be anti-corporate, then it makes much more sense to license
your software as "free for non-commercial use" or "free for
personal and educational use", rather than the
corporation-supporting GPL. 

GPL Offers Restricted Freedom

The FSF claims to support freedom, yet in reality they seek to
enlarge certain freedoms and squash others. The main FSF
philosophy is basically that proprietary software is a bane to
society, an evil that should be eliminated. 

What about my freedom, as a software author, to distribute my
work in the way that I want? What about my freedom to choose
to distribute my work in a proprietary manner? I created it, it
was a f-ing large amount of work to do so, and therefore I have
the moral and legal right to decide how my own work should
be distributed. Richard Stallman of the FSF obviously believes
that he has the right to decide how his software is
distributed/used (he controls it with his GPL). So if he has the
right to decide, why not I? Can you see the hypocrisy of the
FSF philosophy? 

Richard Stallman is like a communist dictator who wants to
dictate to the world how authors should distribute their
software. Only his way is the right way, and any other way is
immoral or unethical. That is ridiculous and bigoted! I have the
right to decide for myself, to form my own opinion about how
my work should be distributed, in the same way that Richard
Stallman decided how his work should be distributed. 

It is ironic to note that -- despite how much the FSF claims to
be champions of freedom -- their GPL license is actually much
more restrictive than some other licenses such as BSD-style
licenses, and the XFree86 license. All it takes is a quick
comparison of a BSD-style license with the GPL, and you can
see that the BSD-style license grants much more freedom to the
licensee than does the GPL. And likewise for the XFree86
license. So if freedom is really what you want, then the "Free
Software Foundation" (FSF) is actually the wrong place to
look -- greater freedom can be found at FreeBSD, XFree86,

Stallman Is A Hypocrite

After reading the philosophy pages on the GNU/FSF website, I
am left wondering whether the FSF opposes copyright. On one
hand, Richard Stallman of the FSF writes things such as
"Freedom Or Copyright?" and "Science must push copyright
aside" and "Software Should Not Have Owners". Yet
simultaneously on the other hand, he uses copyright to his
advantage -- to push his opinion of what is freedom onto other
people. So is he opposed to copyright or not? It seems to me
that he saying that other people using copyright is morally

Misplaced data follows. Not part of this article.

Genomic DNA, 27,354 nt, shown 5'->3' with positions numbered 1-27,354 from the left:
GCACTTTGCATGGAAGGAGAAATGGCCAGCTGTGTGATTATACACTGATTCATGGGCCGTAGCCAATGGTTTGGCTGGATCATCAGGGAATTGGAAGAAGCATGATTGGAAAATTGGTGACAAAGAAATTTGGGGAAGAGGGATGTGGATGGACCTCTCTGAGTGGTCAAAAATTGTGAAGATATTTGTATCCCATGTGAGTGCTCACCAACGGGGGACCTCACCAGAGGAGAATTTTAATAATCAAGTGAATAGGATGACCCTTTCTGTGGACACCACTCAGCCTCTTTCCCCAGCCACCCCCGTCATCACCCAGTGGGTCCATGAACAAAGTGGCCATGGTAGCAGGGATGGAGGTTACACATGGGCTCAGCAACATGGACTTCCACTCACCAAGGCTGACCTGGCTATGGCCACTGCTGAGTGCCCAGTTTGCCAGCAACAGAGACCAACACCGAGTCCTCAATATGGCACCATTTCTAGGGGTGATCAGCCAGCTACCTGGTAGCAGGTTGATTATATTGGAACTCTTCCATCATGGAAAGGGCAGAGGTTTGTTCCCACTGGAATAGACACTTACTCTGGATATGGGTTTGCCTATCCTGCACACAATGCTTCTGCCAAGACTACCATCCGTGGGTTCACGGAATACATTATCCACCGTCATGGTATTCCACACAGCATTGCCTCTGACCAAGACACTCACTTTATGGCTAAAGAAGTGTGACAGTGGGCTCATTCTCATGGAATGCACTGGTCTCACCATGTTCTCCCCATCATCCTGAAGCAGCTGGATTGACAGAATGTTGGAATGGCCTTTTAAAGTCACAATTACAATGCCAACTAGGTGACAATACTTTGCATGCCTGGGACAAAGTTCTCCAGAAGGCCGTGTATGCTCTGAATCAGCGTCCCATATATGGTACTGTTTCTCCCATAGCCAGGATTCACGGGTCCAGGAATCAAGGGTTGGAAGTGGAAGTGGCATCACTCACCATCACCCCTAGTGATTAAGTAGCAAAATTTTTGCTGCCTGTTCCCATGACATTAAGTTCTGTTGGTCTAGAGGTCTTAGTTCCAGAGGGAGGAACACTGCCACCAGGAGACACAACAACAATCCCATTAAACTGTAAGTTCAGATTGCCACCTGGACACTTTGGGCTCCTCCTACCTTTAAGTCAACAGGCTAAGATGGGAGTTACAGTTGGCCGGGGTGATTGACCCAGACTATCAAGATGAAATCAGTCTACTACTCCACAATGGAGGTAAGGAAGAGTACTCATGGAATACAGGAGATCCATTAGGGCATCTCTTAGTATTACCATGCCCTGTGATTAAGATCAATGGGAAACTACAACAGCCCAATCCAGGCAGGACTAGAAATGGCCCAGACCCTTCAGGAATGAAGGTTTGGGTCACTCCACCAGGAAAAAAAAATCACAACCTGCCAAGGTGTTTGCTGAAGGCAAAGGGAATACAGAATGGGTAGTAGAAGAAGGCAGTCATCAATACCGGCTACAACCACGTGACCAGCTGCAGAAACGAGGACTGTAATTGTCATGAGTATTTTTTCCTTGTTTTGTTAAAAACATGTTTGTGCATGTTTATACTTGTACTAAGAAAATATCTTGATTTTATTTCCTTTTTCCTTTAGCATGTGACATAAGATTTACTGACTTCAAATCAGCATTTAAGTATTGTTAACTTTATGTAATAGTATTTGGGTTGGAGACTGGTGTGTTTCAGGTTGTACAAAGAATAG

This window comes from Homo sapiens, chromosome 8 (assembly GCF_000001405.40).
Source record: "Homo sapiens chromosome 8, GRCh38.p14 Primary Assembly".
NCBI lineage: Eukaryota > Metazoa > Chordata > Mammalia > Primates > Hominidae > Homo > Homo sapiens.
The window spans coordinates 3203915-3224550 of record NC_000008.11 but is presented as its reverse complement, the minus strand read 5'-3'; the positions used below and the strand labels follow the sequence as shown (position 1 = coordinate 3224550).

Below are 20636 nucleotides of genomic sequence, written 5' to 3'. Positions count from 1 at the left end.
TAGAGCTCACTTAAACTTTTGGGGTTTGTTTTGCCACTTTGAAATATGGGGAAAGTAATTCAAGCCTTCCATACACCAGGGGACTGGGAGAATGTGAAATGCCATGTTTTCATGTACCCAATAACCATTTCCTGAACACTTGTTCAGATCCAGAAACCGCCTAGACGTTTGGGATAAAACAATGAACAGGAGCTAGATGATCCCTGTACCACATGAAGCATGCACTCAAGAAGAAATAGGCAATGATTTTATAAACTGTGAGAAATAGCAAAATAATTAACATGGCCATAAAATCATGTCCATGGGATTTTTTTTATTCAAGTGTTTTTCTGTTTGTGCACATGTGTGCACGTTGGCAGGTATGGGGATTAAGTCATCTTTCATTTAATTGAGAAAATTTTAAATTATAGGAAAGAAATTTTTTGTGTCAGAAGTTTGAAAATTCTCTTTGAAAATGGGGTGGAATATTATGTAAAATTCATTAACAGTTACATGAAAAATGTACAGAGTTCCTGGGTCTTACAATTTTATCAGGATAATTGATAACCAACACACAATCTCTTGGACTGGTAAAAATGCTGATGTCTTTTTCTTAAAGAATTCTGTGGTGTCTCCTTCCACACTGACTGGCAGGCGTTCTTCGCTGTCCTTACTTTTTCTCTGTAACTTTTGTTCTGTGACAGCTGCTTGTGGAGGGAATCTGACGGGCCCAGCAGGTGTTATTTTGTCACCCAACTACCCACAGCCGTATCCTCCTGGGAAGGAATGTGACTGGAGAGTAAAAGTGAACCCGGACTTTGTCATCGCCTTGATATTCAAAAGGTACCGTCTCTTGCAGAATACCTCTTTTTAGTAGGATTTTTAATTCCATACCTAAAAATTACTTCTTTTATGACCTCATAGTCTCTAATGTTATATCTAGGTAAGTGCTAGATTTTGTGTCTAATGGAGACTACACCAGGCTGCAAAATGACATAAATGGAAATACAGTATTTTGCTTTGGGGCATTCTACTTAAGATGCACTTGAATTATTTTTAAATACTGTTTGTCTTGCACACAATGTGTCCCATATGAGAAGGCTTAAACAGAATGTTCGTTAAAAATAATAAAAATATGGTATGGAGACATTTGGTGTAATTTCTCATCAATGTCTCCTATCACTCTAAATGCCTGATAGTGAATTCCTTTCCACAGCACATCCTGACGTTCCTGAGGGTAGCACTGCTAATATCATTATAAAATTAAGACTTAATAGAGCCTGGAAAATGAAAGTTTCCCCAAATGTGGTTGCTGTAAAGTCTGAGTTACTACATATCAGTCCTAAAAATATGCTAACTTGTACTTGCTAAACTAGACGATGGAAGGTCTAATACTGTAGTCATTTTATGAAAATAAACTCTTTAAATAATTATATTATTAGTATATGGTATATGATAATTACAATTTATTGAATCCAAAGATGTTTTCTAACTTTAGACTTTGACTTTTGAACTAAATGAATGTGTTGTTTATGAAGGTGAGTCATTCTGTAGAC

wrong, but it is okay for him to use it. What a hypocrite! 

If you are wondering how the FSF uses copyright to push its
philosophies onto other people, you need only look at their
"copyleft" philosophy, which is only enforceable thanks to its
use of and reliance on copyright (the FSF website
acknowledges this). If copyright laws were abolished,
"copyleft" would also disappear, it would no longer be
enforceable. "Copyleft" is actually thinly-veiled copyright,
renamed. Haxial could call its shareware license agreement
"Copymiddle" (or "Shareware"), but nevertheless it is still a
copyright license agreement (EULA), as is the GPL/copyleft,
regardless of the name it is given (a Maple is still a tree) and
regardless of which copyright-related rights it does or does not
grant and the conditions. Therefore their "copyleft" philosophy
demonstrates that copyright is necessary and a good thing when
used responsibly. 

So I think that either:
(a) Richard Stallman is not opposed to copyright and
recognizes that it is beneficial when used
responsibly/appropriately, or
(b) Richard Stallman is a hypocrite who uses copyright despite
saying it is wrong for other people to use copyright. 

Which is it? 

Certainly copyright can be abused, but so can kitchen knives,
and so can "copyleft", and almost anything. Copyright, like
kitchen knives, can be used for good or bad. What do Richard
Stallman and Bill Gates have in common? Both of them use
copyright to make their products be distributed in the way that
they want, and both of them have the opinion that their
copyright license agreement is moral/ethical. (I think that both
camps are a pack of idiotic fools.) 

Even The Name "GNU" Is Hypocritical

What is with "GNU" being a recursive acronym for "GNU's
Not Unix"? It obviously rips off as many Unix ideas as it
possibly can without breaking the law, and it is highly
compatible with Unix. Its design/interface is 99.5% Unix,
although the implementation details differ. I think it would be
more appropriately named "GLU" (GLU's Like Unix). GNU is
as silly as the windoze emulator named "WINE" (WINE Is Not
an Emulator). Next they will be naming something "TPNP"
(This Program is Not a Program) or "ZINCEM" (ZINCEM Is